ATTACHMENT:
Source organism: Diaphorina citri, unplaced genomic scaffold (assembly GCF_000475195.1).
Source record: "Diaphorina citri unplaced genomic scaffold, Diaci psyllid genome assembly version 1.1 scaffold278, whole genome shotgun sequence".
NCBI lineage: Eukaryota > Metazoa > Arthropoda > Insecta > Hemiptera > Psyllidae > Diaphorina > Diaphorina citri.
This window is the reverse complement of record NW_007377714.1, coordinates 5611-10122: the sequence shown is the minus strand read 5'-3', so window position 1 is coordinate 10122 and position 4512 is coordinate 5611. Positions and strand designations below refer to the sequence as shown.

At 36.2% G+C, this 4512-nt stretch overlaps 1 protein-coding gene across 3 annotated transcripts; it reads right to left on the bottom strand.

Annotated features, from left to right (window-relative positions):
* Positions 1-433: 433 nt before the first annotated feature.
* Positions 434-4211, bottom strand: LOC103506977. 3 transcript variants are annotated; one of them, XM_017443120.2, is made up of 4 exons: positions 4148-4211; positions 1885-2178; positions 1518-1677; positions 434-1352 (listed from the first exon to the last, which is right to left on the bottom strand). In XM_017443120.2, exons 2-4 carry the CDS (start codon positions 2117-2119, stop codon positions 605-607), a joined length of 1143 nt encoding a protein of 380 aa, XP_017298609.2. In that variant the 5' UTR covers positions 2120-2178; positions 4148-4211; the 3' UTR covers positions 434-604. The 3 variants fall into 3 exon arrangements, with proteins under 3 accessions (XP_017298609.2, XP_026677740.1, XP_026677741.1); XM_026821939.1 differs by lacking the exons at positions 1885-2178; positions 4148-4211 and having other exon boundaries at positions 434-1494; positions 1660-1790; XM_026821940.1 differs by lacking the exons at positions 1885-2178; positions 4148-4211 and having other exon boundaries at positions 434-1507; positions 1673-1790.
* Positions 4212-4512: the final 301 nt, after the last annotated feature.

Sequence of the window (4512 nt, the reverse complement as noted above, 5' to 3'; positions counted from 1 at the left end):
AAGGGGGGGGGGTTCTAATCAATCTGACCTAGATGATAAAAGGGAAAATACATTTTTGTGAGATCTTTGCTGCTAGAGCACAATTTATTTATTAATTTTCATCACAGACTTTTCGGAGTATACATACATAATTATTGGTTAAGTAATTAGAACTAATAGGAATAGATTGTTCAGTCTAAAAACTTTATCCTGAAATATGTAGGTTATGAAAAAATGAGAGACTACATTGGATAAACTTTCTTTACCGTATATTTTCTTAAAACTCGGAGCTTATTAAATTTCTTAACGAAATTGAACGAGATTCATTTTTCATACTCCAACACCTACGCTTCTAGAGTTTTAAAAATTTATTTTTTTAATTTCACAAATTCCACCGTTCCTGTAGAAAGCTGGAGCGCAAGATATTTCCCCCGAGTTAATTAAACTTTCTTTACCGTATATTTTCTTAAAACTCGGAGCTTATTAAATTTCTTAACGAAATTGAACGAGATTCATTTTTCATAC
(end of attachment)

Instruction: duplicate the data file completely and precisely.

Source organism: Diaphorina citri, unplaced genomic scaffold (assembly GCF_000475195.1).
Source record: "Diaphorina citri unplaced genomic scaffold, Diaci psyllid genome assembly version 1.1 scaffold278, whole genome shotgun sequence".
NCBI lineage: Eukaryota > Metazoa > Arthropoda > Insecta > Hemiptera > Psyllidae > Diaphorina > Diaphorina citri.
This window is the reverse complement of record NW_007377714.1, coordinates 5611-10122: the sequence shown is the minus strand read 5'-3', so window position 1 is coordinate 10122 and position 4512 is coordinate 5611. Positions and strand designations below refer to the sequence as shown.

At 36.2% G+C, this 4512-nt stretch overlaps 1 protein-coding gene across 3 annotated transcripts; it reads right to left on the bottom strand.

Annotated features, from left to right (window-relative positions):
* Positions 1-433: 433 nt before the first annotated feature.
* Positions 434-4211, bottom strand: LOC103506977. 3 transcript variants are annotated; one of them, XM_017443120.2, is made up of 4 exons: positions 4148-4211; positions 1885-2178; positions 1518-1677; positions 434-1352 (listed from the first exon to the last, which is right to left on the bottom strand). In XM_017443120.2, exons 2-4 carry the CDS (start codon positions 2117-2119, stop codon positions 605-607), a joined length of 1143 nt encoding a protein of 380 aa, XP_017298609.2. In that variant the 5' UTR covers positions 2120-2178; positions 4148-4211; the 3' UTR covers positions 434-604. The 3 variants fall into 3 exon arrangements, with proteins under 3 accessions (XP_017298609.2, XP_026677740.1, XP_026677741.1); XM_026821939.1 differs by lacking the exons at positions 1885-2178; positions 4148-4211 and having other exon boundaries at positions 434-1494; positions 1660-1790; XM_026821940.1 differs by lacking the exons at positions 1885-2178; positions 4148-4211 and having other exon boundaries at positions 434-1507; positions 1673-1790.
* Positions 4212-4512: the final 301 nt, after the last annotated feature.

Sequence of the window (4512 nt, the reverse complement as noted above, 5' to 3'; positions counted from 1 at the left end):
AAGGGGGGGGGGTTCTAATCAATCTGACCTAGATGATAAAAGGGAAAATACATTTTTGTGAGATCTTTGCTGCTAGAGCACAATTTATTTATTAATTTTCATCACAGACTTTTCGGAGTATACATACATAATTATTGGTTAAGTAATTAGAACTAATAGGAATAGATTGTTCAGTCTAAAAACTTTATCCTGAAATATGTAGGTTATGAAAAAATGAGAGACTACATTGGATAAACTTTCTTTACCGTATATTTTCTTAAAACTCGGAGCTTATTAAATTTCTTAACGAAATTGAACGAGATTCATTTTTCATACTCCAACACCTACGCTTCTAGAGTTTTAAAAATTTATTTTTTTAATTTCACAAATTCCACCGTTCCTGTAGAAAGCTGGAGCGCAAGATATTTCCCCCGAGTTAATTAAACTTTCTTTACCGTATATTTTCTTAAAACTCGGAGCTTATTAAATTTCTTAACGAAATTGAACGAGATTCATTTTTCATAC